The Society for Creative Anachronism (SCA) is a little out of time. The organization, which focuses on the Middle Ages, will take Fayetteville residents back in time with them on Sunday, May 18, from 1-4 p.m., at Lake Rim Park when it presents a medieval reenactment.  
    “We try to re-create arts and things that were done in the Middle Ages,” said Noel Gifford, member of the Society for Creative Anachronism and Fayetteville’s Canton of Attilliun chapter. “We are presenting this for the local people so they know what we are doing and what we are about.” {mosimage}
    There will be demonstrations of heavy armored combat, rapier fighting, Middle Eastern dancing and multiple arts and crafts. Costumers use luminous silks to create ladies’ gowns while the men in armor brave the heat of the forge to hammer plate steel into the fashions of war.  
    “We also demonstrate marshal arts,” said Gavin Mac Roberts, local chapter president of The Society for Creative Anachronism. “Before being allowed to participate in combat, SCA combatants go through a rigorous training regimen and safety authorization process.” 
    Mac Roberts added that the equipment is inspected before the start of the event and the combatants must maintain their skills through regular attendance at combat practice. Participants use real blades and wear protective clothing and masks.
    The nonprofit organization’s purpose is to research and recreate the arts and skills of pre-16th century Europe. Each member researches a particular time period learning what the people ate, clothing that was worn and other facets of the people’s way of life. In short, they delve into the culture of the period. Some members create a “persona” for themselves as someone who could have lived in a specific time and place. It is that persona they bring to demonstrations like the upcoming one.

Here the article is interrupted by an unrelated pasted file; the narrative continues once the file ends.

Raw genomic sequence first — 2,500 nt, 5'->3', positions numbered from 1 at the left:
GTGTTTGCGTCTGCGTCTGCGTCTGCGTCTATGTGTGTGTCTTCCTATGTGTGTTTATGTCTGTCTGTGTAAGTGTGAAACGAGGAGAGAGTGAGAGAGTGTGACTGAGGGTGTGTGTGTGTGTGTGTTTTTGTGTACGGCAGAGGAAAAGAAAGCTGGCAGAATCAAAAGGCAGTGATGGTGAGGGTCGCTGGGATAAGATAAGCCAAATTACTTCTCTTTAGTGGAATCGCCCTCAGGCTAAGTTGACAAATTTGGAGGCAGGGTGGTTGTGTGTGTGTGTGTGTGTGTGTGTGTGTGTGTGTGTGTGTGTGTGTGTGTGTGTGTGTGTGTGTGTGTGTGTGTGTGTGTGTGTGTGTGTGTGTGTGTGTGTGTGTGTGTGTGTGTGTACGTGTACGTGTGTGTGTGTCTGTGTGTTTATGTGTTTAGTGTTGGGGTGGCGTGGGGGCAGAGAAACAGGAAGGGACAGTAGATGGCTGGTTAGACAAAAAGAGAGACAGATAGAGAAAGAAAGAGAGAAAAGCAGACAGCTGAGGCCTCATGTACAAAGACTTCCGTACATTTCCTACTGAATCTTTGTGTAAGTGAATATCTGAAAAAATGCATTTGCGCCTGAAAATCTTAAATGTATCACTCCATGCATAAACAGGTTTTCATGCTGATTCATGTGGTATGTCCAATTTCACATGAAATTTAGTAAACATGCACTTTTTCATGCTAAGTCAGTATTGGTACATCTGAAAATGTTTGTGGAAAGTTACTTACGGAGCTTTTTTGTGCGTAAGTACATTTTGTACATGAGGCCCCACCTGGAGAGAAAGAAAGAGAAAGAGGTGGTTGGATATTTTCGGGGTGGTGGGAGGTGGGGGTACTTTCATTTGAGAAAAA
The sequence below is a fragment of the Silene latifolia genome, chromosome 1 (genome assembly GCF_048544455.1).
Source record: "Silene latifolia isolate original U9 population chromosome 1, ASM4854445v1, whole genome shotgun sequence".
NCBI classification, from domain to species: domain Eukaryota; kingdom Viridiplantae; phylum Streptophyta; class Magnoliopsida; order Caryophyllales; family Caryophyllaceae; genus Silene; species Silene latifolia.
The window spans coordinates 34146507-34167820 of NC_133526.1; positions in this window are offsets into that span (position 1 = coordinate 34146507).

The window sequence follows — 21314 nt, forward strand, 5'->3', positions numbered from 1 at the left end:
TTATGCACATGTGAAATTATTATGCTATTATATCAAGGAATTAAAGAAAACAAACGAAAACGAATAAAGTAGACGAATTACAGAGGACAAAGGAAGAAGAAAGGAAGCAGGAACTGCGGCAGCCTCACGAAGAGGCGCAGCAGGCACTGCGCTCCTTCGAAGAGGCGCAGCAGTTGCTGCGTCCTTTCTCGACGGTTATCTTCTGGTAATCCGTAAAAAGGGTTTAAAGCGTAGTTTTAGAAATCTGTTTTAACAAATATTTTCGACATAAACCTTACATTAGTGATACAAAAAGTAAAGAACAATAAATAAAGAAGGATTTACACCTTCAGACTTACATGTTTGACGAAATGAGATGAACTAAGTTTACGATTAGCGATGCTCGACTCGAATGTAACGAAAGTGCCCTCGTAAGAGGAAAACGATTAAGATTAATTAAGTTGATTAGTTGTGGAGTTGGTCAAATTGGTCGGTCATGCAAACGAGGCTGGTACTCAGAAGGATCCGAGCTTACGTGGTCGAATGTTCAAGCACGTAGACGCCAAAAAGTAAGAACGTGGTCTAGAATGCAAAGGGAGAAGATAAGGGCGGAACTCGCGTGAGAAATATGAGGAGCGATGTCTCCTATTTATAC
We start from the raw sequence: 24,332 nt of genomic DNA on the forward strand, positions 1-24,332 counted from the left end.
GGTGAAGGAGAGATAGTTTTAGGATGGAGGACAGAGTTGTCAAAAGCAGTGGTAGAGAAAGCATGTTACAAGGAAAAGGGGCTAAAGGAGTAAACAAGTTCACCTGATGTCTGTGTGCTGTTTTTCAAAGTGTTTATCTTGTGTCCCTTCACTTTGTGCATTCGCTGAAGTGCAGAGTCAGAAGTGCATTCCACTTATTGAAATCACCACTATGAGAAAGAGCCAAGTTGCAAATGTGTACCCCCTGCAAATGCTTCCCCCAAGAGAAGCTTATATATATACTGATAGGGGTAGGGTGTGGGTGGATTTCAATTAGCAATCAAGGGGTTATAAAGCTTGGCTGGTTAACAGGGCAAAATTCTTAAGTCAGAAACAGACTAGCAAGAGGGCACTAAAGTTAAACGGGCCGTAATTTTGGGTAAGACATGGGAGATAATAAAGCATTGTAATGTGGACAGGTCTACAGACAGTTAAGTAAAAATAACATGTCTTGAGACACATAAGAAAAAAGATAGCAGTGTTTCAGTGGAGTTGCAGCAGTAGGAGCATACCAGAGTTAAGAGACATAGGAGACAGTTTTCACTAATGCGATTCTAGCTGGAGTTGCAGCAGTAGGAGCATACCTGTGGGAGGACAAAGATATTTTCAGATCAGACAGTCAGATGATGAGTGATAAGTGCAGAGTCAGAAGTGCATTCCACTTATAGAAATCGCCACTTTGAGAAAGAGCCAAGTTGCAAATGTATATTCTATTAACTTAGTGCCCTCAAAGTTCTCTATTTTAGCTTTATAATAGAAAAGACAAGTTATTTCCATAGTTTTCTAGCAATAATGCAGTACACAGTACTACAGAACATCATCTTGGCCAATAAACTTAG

The SCA has 100,000 diverse participants who live in 19 “kingdoms” across the globe, including participants in Maryland, the District of Columbia, North Carolina, South Carolina, Virginia and a small portion of Georgia. These re-enactors use their knowledge of history to enrich the lives of others. Various events take place throughout the country.
    “We dress up in our costumes and demonstrate our art to the public,” said Gifford. “Some people sell the clothing that they make.”
    Gifford added that the members donate their time visiting local libraries and schools to help bring history alive for students.
    “It’s going to be a lot of fun,” said Mac Roberts. “We hope that people will be interested in learning about what we do.”
    Admission is free and the event is open to the public. For more information about the SCA, including how to join, call 988-8207.  
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